Orchestrating Your Transition with Experienced Players

orchestrate117Given the maturation of the outsourcing industry, it’s likely that several of your transition team members have already gone through at least one transition. And that they’ve done so – albeit on different teams, even at different companies – can be highly advantageous to your initiative. They fully understand the complex and grueling nature of a transition, know many of the pitfalls you can encounter during the journey, and appreciate the criticality of finely-tuned plans and processes.

However, the fact that they have prior transition experience can, in and of itself, also result in unexpected challenges. Does this sound counterintuitive?

Let’s use the analogy of an orchestra to help explain. The primary responsibilities of an orchestral conductor are to unify the performers, set the tempo, execute clear preparations and beats, listen critically to and shape the sound of the ensemble, and interpret the music. And although there are many formal rules on how to conduct correctly, others are subjective, and a wide variety of conducting styles exist depending upon the training, sophistication and personality of the conductor.

You – the transition leader – are the conductor of this specific orchestra/transition. You are André Previn, world famous for conducting the London Symphony Orchestra, the Pittsburgh Symphony Orchestra, and the Royal Philharmonic Orchestra, to name just a few.

The ‘violinists’ on your transition team worked previously under conductor Leonard Bernstein, best known for his long relationship with the New York Philharmonic. The conductor the ‘cellists’ on your transition team worked with was Arthur Fiedler, the long-time conductor of the Boston Pops Orchestra. And Robert Shaw, of Atlanta Symphony Orchestra fame, was the conductor of the ‘percussionists’ on your transition team.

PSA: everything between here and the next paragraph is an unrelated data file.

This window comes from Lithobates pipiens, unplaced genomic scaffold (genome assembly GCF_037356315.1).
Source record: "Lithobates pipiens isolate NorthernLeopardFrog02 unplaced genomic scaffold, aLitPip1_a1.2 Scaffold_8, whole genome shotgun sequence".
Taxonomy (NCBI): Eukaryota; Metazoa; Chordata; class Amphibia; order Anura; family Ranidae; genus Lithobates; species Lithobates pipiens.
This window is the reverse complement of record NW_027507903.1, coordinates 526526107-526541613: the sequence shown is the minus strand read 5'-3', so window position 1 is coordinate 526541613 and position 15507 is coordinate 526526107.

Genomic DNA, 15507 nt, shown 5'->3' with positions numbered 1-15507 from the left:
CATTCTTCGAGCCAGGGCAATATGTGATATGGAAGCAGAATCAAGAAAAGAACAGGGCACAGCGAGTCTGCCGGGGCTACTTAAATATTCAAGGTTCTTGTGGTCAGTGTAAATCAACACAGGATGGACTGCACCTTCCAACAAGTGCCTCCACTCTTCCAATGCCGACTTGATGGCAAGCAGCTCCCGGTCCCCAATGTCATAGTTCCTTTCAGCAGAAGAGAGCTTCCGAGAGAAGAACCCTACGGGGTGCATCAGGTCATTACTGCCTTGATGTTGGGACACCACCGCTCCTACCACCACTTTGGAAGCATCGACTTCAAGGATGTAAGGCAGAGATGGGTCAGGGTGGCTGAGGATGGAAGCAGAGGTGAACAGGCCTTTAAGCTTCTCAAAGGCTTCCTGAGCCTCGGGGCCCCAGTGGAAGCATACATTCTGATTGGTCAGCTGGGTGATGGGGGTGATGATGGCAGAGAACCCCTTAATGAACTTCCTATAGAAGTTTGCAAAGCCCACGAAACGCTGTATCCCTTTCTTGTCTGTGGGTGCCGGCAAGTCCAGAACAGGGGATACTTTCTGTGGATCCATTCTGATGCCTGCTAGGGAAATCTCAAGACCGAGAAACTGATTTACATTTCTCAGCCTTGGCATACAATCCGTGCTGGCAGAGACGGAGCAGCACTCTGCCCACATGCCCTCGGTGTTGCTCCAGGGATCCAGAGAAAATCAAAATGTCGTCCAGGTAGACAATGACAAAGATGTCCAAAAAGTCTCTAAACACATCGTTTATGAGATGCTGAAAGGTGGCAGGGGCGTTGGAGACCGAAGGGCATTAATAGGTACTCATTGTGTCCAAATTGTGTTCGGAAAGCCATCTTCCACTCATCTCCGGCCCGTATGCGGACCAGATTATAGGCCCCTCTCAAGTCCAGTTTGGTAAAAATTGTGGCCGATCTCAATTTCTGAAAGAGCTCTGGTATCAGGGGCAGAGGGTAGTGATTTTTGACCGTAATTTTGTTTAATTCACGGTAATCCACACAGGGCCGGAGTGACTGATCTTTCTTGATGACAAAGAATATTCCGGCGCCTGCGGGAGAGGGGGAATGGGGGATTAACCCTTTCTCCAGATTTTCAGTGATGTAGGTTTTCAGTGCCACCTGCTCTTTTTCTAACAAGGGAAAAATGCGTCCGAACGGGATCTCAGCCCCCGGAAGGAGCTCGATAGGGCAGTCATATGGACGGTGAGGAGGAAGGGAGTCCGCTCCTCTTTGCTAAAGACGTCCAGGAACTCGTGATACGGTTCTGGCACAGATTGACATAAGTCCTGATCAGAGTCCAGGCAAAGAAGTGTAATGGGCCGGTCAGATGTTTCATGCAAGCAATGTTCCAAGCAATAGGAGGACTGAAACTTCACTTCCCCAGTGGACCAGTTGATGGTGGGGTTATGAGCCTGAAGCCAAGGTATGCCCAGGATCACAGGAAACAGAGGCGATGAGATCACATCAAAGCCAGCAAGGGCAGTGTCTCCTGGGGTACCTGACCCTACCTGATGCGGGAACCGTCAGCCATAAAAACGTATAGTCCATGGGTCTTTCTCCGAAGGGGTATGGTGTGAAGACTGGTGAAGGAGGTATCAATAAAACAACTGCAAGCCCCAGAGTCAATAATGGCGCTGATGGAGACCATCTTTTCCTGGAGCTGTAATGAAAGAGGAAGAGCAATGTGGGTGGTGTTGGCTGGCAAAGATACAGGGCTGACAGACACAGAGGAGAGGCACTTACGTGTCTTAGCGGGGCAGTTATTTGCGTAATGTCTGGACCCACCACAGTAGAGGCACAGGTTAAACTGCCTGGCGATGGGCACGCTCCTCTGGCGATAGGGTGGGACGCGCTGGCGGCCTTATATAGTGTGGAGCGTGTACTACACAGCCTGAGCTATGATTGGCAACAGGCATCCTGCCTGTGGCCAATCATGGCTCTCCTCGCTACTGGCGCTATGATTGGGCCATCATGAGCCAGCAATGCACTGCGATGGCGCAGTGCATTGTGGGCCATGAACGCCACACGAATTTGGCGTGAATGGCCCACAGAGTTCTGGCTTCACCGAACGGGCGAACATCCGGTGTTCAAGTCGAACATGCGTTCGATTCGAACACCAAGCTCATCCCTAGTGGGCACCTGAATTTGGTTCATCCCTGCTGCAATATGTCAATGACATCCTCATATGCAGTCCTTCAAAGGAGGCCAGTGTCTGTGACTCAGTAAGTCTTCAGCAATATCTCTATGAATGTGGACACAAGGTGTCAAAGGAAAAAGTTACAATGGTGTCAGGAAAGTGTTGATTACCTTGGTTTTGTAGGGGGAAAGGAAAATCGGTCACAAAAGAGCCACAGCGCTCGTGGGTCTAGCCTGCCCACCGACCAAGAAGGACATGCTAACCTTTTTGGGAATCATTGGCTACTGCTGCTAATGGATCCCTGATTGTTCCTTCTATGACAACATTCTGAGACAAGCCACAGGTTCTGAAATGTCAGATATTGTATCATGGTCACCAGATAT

And therein lies the rub. While a successful transition of course requires top-notch planning and processes, etc., it is highly people-dependent. Indeed, to a large extent, the strength – or weakness – of a transition lies in your internal team. But the people on your team with prior transition experience have preconceived notions of and opinions on how it’s best done. “The governance structure we employed was …” “We handled knowledge transfer by …” “Our timeline for user acceptance training was …” “To document our ‘as is’ processes, we …” “This is how we split responsibilities among team members …” The list can go on and on.

Granted, some of the ideas your team members present – and be assured they will do so – may have some applicability to your unique transition scenario. And you must give them ear time, not only because there may be a valuable gem or two, but also to foster a solid spirit of teamwork.

But at the end of the day, you hold ultimate responsibility for the success of the transition. Thus all team members must follow your plan, your processes and your framework. Your violinists, cellists and percussionists are professionals, and if you ensure everyone on the team is reading from the same full score, not just a chord chart, and you cue them with your baton as frequently as necessary, you’ll be setting the stage to make some beautiful transition music.

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